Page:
With the gracious help of Dane Springmeyer, I recently got Mapnik up and running on my Mac, so naturally the first thing I wanted to do was to plot iNaturalist observations. Mapnik will talk with a PostGIS database just fine, but it wont’t pull points from a MySQL database table, at least not directly. What it does support, though, is the all-powerful OGR. Back when I used to use Mapserver, I had used OGR a few times to act as a bridge between simple lat/lon columns in a MySQL table and Mapserver (great description here), so I figured the same would be possible in Mapnik.


First Hurdle: Getting Mapnik to Show Anything At All

First I made an OVF file so OGR would know how to talk to my database:

<OGRVRTDataSource>
  <OGRVRTLayer name="observations">
    <SrcDataSource>MYSQL:inaturalist_development,user=root,tables=observations</SrcDataSource> 
    <SrcSQL>SELECT id, latitude, longitude, iconic_taxon_id FROM observations</SrcSQL> 
    <GeometryType>wkbPoint</GeometryType>
    <GeometryField encoding="PointFromColumns" x="longitude" y="latitude"/> 
  </OGRVRTLayer>
</OGRVRTDataSource>

and made sure it was working:

mapnik-inat > ogrinfo inat.ovf
ERROR 4: Update access not supported for VRT datasources.
Had to open data source read-only.
INFO: Open of `inat.ovf'
      using driver `VRT' successful.
1: observations (Point)

Then I basically modified the Mapnik tutorial to use the OGR virtual data source:

import mapnik
 
# Setup the datasource and layer
ds = mapnik.Ogr(file="inat.ovf", layer="observations")
lyr = mapnik.Layer('test lyr')
lyr.datasource = ds
 
# Style the points using a simple PNG
m = mapnik.Map(600, 300, "+proj=latlong +datum=WGS84")
s = mapnik.Style()
r = mapnik.Rule()
symbolizer = mapnik.PointSymbolizer('mm_8_stemless_iNatGreen.png', 'png', 8, 8)
symbolizer.allow_overlap = True
r.symbols.append(symbolizer)
s.rules.append(r)
m.append_style('My Style', s)
lyr.styles.append('My Style')
m.layers.append(lyr)
 
# Zoom to the extent of the data and write the map to a PNG
m.zoom_to_box(lyr.envelope())
mapnik.render_to_file(m, 'test.png', 'png')

And then I got a map!

test

Ok, a kind of crappy map of test data, but actual, real, visible pixels! So much better than arcane error messages!

Second Hurdle: Google

Of course, it’s just a map of some test points, but still, it worked. Yay. Next thing I wanted to do was to see how easy it would be to lay these points over a Google map, since one of the things I’d like to do with Mapnik is have a layer showing ALL observations on the iNat observation browser. Turns out this was a piece of cake using tilelite.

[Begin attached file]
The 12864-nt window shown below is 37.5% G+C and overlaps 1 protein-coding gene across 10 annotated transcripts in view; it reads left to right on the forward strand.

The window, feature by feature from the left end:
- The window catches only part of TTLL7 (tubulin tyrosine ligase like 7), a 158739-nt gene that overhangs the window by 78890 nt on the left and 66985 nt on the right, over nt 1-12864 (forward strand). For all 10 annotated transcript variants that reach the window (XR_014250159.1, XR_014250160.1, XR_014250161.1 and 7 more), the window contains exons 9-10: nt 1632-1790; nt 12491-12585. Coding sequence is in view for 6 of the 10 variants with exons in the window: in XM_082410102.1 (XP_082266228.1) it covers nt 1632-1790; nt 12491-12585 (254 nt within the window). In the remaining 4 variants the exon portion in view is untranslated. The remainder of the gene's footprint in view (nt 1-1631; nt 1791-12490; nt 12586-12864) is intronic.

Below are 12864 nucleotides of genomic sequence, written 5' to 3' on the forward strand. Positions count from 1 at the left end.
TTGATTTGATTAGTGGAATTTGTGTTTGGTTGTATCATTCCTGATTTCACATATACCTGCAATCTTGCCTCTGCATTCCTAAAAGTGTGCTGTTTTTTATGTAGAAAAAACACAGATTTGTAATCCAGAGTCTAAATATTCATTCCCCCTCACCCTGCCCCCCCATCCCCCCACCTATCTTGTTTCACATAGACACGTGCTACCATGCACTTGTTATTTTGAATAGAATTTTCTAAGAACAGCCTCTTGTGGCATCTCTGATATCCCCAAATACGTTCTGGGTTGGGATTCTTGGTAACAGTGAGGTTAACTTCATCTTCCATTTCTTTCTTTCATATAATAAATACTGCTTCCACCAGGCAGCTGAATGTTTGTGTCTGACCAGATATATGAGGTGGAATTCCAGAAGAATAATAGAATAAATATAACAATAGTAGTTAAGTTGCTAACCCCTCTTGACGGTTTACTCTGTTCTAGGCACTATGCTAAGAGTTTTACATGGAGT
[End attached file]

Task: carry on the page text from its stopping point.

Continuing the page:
First I put my map configuration in an XML file, adding a bit of complexity using SQL filters to show different markers for different kinds of points (here corresponding to the IDs for different iconic taxa, e.g. plants, animals, fungi, etc.).

<Map srs="+proj=latlong +datum=WGS84">
  <Style name="observationsStyle">
    <Rule>
      <Filter>[iconic_taxon_id] = 47126</Filter>
      <PointSymbolizer file="mm_8_stemless_iNatGreen.png" type="png" width="8" height="8" />
    </Rule>
    <Rule>
      <Filter>[iconic_taxon_id] = 1 or [iconic_taxon_id] = 47178 or [iconic_taxon_id] = 3 or [iconic_taxon_id] = 20978 or [iconic_taxon_id] = 26036 or [iconic_taxon_id] = 40151</Filter>
      <PointSymbolizer file="mm_8_stemless_DodgerBlue.png" type="png" width="8" height="8" />
    </Rule>
    <Rule>
      <Filter>[iconic_taxon_id] = 47115 or [iconic_taxon_id] = 47119 or [iconic_taxon_id] = 47158</Filter>
      <PointSymbolizer file="mm_8_stemless_OrangeRed.png" type="png" width="8" height="8" />
    </Rule>
    <Rule>
      <Filter>[iconic_taxon_id] = 47170</Filter>
      <PointSymbolizer file="mm_8_stemless_DeepPink.png" type="png" width="8" height="8" />
    </Rule>
    <Rule>
      <ElseFilter/>
      <PointSymbolizer file="mm_8_stemless_unknown.png" type="png" width="8" height="8" />
    </Rule>
  </Style>
 
  <Layer name="observationsLayer" srs="+proj=latlong +datum=WGS84">
    <StyleName>observationsStyle</StyleName>
    <Datasource>
      <Parameter name="type">ogr</Parameter>
      <Parameter name="file">inat.ovf</Parameter>
      <Parameter name="layer">observations</Parameter>
    </Datasource>
  </Layer>
</Map>

Then I fired up tilelite:

tilelite > python liteserv.py ~/projects/mapnik-inat/inatmap.xml
Using mapfile: '/Users/kueda/projects/mapnik-inat/inatmap.xml'
Listening on port 8000...

and added a new GTileLayer to my map:

var myCopyright = new GCopyrightCollection();
var allObsLyr = new GTileLayer(myCopyright, 0, 12, {
  isPNG: true,
  tileUrlTemplate: 'http://localhost:8000/{Z}/{X}/{Y}.png'
});
var allObsOverlay = new GTileLayerOverlay(allObsLyr);
map.addOverlay(window.allObsOverlay);

et voila:

Mapnik-rendered observation points on an iNat map.

I have no idea how scalable this kind of solution is, but I just wanted to show that it works. It was my first real experiment with Mapnik, and I’m pretty happy with how simple things were after the decidedly unsimple installation process.

2 Responses to “Using MySQL lat/lon Columns as a Mapnik Datasource”

  1. Very very very nice!

    I guess this opens many many new possibilities.

    Aggressive caching might make this very scalable – and I guess tiletile has it’s own caching strategies.

    Looking forward for this on iNaturalist!

    Udi

  2. Thanks, Udi. I might also give tilecache a try. Ideally I’d want a tile server with a small memory footprint that would accept taxon IDs in the URL and return tiles containing points for that taxon. Not entirely sure how easy that is to do yet. There’s also the problem that showing these kinds of points on a map make people want to click on them (people like me, for instance). I wish I knew how Google does it